Given the interface already laid out in what we knew about PRISM before, that's mostly an implementation detail. Maybe the company didn't want to have to send the data over the open Internet on their own (even encrypted) and wanted to pawn off that responsibility to the NSA?
I don't know where the info came from but I remember it being talked about when the news first leaked so it may have been sent by Snowden with the initial leak of slides.
I suppose the question is really how embedded into the company's subnet is the government equipment?
> The Foreign Intelligence Surveillance Court does not review any individual collection request
Basically this part from the article introduction: "The program is court-approved but does not require individual warrants. Instead, it operates under a broader authorization from federal judges who oversee the use of the Foreign Intelligence Surveillance Act (FISA)".
Keep in mind this is where the US/non-US inequality is at its most severe. Almost the only reason the FISC really cares about this at all is to prevent monitoring of American citizens in a way that violates the 4th Amendment. The program as constituted is less worried about ensuring the right person has their data collected as it is about ensuring that a U.S. citizen does not have their data collected.
So from that perspective such a warrant might appear rational on the part of the court.
That's admittedly a pretty large inequity between US and non-US persons but that's how the existing case law seems to approach it.
I can't wait until the documents come out showcasing the ties into carriers. I've been waiting years for that validation.
In retrospect, the retroactive immunity thing should have been a hint...
I first saw this in followup articles from the NYT and Washington Post quoting unnamed government sources.
I think something is inferred there that isn't necessarily true: there being 117,675 PRISM records does not necessarily refer to 117,675 different people being targeted. The slides imply that there would be two different records for the same person's Gmail account and their Facebook account. So the number of individual people being targeted would actually be a good amount less. Yes, still tens of thousands of people... but less that 117,675.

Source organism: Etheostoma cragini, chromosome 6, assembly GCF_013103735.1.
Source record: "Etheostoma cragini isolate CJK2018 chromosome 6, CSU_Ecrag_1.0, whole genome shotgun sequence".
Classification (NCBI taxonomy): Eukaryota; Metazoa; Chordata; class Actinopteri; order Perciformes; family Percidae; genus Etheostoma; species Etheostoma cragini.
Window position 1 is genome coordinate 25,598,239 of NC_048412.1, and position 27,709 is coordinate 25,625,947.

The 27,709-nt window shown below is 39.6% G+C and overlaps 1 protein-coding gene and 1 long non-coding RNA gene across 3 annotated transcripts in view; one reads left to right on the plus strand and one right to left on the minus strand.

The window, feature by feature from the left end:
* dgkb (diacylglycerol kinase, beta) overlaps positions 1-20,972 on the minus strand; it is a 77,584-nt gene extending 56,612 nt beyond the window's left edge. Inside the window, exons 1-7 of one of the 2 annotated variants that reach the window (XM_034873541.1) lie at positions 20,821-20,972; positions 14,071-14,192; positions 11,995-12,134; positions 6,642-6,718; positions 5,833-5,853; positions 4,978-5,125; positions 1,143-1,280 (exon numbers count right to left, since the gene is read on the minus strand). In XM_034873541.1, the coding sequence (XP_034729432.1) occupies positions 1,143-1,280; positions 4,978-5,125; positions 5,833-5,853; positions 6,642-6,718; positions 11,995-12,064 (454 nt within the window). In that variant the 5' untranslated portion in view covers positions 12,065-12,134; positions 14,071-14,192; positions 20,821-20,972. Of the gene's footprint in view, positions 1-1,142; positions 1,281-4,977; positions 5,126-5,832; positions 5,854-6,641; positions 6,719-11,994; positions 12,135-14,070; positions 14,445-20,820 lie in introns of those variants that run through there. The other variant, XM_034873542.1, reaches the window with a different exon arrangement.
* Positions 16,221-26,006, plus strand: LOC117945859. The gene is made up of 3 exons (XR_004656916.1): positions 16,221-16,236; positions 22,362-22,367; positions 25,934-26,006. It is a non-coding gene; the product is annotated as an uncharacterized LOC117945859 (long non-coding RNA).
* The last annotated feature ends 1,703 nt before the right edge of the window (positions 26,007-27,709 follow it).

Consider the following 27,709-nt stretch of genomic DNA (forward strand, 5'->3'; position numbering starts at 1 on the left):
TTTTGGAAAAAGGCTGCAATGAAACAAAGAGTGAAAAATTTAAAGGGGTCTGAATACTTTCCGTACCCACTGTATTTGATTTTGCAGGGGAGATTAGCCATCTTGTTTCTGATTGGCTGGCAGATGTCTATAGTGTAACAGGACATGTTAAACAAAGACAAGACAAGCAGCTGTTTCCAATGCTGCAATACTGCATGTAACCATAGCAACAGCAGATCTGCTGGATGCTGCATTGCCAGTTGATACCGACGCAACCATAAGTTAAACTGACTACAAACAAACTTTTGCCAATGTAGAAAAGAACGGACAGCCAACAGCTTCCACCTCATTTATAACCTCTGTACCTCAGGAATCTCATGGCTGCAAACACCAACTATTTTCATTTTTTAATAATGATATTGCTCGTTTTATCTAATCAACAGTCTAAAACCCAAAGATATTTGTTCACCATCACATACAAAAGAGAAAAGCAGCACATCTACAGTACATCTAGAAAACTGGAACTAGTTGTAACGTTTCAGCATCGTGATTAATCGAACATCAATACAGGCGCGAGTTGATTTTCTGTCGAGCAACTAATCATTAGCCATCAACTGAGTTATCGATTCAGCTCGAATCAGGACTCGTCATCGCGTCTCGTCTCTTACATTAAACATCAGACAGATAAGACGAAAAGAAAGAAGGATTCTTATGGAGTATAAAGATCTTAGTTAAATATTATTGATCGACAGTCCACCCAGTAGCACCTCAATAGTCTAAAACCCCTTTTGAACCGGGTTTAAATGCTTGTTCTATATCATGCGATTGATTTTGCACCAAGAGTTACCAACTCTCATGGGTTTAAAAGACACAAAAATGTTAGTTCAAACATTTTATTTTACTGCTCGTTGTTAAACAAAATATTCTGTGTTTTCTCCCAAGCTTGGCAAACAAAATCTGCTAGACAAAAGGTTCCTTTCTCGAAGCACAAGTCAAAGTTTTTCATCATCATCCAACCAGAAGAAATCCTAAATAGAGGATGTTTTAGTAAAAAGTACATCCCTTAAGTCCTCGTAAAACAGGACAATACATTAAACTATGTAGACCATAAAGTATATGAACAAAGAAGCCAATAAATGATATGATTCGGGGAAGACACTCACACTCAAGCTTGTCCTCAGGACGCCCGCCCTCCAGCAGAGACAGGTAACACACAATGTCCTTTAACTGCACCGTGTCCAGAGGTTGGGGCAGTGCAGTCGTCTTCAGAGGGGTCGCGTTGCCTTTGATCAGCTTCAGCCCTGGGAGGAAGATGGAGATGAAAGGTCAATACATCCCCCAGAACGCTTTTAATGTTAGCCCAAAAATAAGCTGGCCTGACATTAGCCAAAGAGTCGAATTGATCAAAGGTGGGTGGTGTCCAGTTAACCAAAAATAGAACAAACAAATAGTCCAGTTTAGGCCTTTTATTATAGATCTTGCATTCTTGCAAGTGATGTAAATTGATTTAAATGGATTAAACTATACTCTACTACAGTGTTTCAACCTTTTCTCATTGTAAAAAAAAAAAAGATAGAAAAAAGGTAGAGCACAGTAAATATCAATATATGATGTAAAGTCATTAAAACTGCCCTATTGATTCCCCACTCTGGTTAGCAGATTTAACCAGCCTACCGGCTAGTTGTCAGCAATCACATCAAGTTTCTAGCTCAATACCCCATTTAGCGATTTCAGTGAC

But who really knows, I guess.
It's easier when you can associate IP addresses with multiple accounts, of course, but there are a lot of traits (and I'm sure NSA has more than I am aware of) that can be used as similarity metrics to create a probabilistic hierarchy of account agglomeration.
Throwing clique analysis into the mix, which is of course where the most important analysis goes, also helps establish the probability that multiple accounts may be controlled by one person.
If the annotations are correct, they basically confirm the worst and most extreme interpretations people could come up with when this story broke. But there's no evidence presented in these slides, at all, to support the notes they've "helpfully" added. Where's this information coming from?
Queries ('selectors') go in one end, are presumably translated into appropriate queries at each of the external 'data sources' (best-effort translation of the original selectors into whatever the source supports query-wise) and then the results are either alerted on in real-time (surveillance) or kept longer-term (stored comms).
Content returned varies on what the provider can support.
Finally there is a search interface on top (although it looks very basic in this case - simple boolean AND/OR) to provide historic search over the data collected.
Facebook joined PRISM on June 3, 2009.